Another major addition to the film’s production–at least temporarily–was Keaton’s old pal Roscoe Arbuckle, who was brought on as a co-director. Arbuckle’s life had been upended in 1921 after actress Virginia Rappe fell ill at a party he hosted in San Francisco, later passing away. After several sensational trials for manslaughter he was acquitted of all charges, but he had been relegated to working quietly behind the camera ever since. It only took a few days for Keaton to realize that the patient, genial comedian he had worked with in the past now had a hair-trigger temper, his nerves still shattered from undergoing those trials. He gently thanked Arbuckle for his help and told him he now felt comfortable directing himself.

By now the story had evolved into Keaton playing a humble projectionist moonlighting as a detective while also contending with a rival for his girl’s hand. The rival steals a pocketwatch belonging to the girl’s father and blames Buster for it. Disgraced, a dejected Buster dreams that he is the famous, dashing detective Sherlock Jr., who retrieves a stolen necklace of pearls. Apparently a 1922 John Barrymore film, Sherlock Holmes, inspired the change in title.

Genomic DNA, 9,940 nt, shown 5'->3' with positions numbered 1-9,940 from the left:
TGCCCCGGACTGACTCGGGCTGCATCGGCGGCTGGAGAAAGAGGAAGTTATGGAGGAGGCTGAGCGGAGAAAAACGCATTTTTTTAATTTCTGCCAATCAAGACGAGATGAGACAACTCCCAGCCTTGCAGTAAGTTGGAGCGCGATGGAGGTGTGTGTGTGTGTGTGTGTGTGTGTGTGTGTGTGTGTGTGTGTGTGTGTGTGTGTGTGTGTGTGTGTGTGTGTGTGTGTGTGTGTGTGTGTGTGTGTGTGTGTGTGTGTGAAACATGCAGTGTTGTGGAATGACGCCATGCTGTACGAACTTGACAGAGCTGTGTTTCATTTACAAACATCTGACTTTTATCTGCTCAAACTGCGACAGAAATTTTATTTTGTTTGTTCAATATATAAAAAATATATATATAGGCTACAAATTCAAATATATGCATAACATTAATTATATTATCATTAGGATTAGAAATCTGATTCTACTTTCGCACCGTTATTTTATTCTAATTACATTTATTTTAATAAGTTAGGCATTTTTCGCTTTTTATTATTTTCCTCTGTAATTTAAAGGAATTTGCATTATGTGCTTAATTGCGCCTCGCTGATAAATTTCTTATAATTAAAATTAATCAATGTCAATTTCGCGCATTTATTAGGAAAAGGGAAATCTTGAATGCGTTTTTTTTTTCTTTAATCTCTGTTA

buster keaton sherlock jr

Keaton performed numerous stunts for the film, from riding alone on the handlebars of a fast-moving motorcycle to performing a vaudeville trick where he appeared to disappear into a small case being held by an assistant. The most dangerous stunt showed him running along the top of a moving train as it rumbled past a water tower. He grabbed a rope hanging from the tower’s spout and the resulting torrent of water pushed him down onto the tracks below. He hit one of the rails directly on his neck. The film shows him springing up and running off unscathed, but after the cameras stopped rolling he had a lingering headache that he “cured” with a couple of stiff drinks. Decades later, an x-ray taken during a routine checkup revealed he’d gotten a neck fracture–in such a precise spot that it healed without him being aware of it.

buster keaton sherlock jr with cop